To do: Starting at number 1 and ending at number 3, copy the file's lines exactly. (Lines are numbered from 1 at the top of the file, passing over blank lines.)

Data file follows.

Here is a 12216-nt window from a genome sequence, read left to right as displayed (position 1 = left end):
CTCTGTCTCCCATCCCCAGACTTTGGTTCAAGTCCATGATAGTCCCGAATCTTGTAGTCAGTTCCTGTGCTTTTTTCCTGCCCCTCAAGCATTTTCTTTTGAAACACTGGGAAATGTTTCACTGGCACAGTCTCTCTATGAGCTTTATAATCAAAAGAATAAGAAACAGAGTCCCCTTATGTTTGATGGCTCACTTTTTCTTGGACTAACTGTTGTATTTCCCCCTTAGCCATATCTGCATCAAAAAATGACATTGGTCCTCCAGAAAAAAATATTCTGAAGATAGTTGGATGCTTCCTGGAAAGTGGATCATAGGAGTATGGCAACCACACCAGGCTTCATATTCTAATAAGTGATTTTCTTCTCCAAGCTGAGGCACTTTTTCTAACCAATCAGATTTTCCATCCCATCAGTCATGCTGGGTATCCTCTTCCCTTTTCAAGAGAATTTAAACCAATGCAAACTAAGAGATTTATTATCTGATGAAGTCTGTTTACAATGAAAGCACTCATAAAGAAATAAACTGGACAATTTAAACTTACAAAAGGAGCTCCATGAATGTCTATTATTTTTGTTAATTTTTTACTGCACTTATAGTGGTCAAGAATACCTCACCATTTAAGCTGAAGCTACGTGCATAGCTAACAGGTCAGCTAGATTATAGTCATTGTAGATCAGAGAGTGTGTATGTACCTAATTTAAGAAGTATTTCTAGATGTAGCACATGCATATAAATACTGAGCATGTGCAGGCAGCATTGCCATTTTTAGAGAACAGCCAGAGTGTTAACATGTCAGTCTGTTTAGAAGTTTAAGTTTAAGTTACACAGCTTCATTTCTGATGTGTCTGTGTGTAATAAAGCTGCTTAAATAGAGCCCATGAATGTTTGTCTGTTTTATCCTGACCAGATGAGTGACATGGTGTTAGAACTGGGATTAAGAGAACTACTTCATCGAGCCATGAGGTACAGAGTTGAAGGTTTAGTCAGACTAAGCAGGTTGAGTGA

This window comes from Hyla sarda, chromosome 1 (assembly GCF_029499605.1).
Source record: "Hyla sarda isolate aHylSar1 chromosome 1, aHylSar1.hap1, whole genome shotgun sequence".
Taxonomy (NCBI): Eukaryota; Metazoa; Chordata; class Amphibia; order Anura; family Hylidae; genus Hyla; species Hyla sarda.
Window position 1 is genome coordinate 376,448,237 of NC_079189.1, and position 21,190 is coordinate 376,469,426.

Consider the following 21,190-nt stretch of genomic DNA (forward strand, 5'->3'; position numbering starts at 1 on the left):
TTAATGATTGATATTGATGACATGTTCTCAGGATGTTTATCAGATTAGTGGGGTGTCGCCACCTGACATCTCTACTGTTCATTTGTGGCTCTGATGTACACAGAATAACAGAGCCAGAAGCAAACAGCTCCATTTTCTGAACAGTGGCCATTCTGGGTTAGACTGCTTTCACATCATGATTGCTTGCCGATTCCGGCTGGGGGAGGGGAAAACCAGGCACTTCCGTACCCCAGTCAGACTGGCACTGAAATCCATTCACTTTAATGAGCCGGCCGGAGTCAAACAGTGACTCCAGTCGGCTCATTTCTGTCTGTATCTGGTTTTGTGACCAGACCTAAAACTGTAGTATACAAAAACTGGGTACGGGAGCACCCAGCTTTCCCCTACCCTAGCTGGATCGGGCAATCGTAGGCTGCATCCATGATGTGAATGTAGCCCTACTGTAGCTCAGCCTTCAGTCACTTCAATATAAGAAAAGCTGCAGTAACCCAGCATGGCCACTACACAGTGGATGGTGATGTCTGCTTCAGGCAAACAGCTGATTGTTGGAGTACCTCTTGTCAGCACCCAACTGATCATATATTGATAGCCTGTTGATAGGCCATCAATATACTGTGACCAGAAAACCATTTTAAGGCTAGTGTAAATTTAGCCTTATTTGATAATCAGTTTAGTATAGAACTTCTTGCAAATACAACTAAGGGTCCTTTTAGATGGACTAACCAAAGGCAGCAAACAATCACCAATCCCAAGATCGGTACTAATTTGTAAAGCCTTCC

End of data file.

Here is a 12216-nt window from a genome sequence, read left to right as displayed (position 1 = left end):
CTCTGTCTCCCATCCCCAGACTTTGGTTCAAGTCCATGATAGTCCCGAATCTTGTAGTCAGTTCCTGTGCTTTTTTCCTGCCCCTCAAGCATTTTCTTTTGAAACACTGGGAAATGTTTCACTGGCACAGTCTCTCTATGAGCTTTATAATCAAAAGAATAAGAAACAGAGTCCCCTTATGTTTGATGGCTCACTTTTTCTTGGACTAACTGTTGTATTTCCCCCTTAGCCATATCTGCATCAAAAAATGACATTGGTCCTCCAGAAAAAAATATTCTGAAGATAGTTGGATGCTTCCTGGAAAGTGGATCATAGGAGTATGGCAACCACACCAGGCTTCATATTCTAATAAGTGATTTTCTTCTCCAAGCTGAGGCACTTTTTCTAACCAATCAGATTTTCCATCCCATCAGTCATGCTGGGTATCCTCTTCCCTTTTCAAGAGAATTTAAACCAATGCAAACTAAGAGATTTATTATCTGATGAAGTCTGTTTACAATGAAAGCACTCATAAAGAAATAAACTGGACAATTTAAACTTACAAAAGGAGCTCCATGAATGTCTATTATTTTTGTTAATTTTTTACTGCACTTATAGTGGTCAAGAATACCTCACCATTTAAGCTGAAGCTACGTGCATAGCTAACAGGTCAGCTAGATTATAGTCATTGTAGATCAGAGAGTGTGTATGTACCTAATTTAAGAAGTATTTCTAGATGTAGCACATGCATATAAATACTGAGCATGTGCAGGCAGCATTGCCATTTTTAGAGAACAGCCAGAGTGTTAACATGTCAGTCTGTTTAGAAGTTTAAGTTTAAGTTACACAGCTTCATTTCTGATGTGTCTGTGTGTAATAAAGCTGCTTAAATAGAGCCCATGAATGTTTGTCTGTTTTATCCTGACCAGATGAGTGACATGGTGTTAGAACTGGGATTAAGAGAACTACTTCATCGAGCCATGAGGTACAGAGTTGAAGGTTTAGTCAGACTAAGCAGGTTGAGTGA

This window comes from Hyla sarda, chromosome 1 (assembly GCF_029499605.1).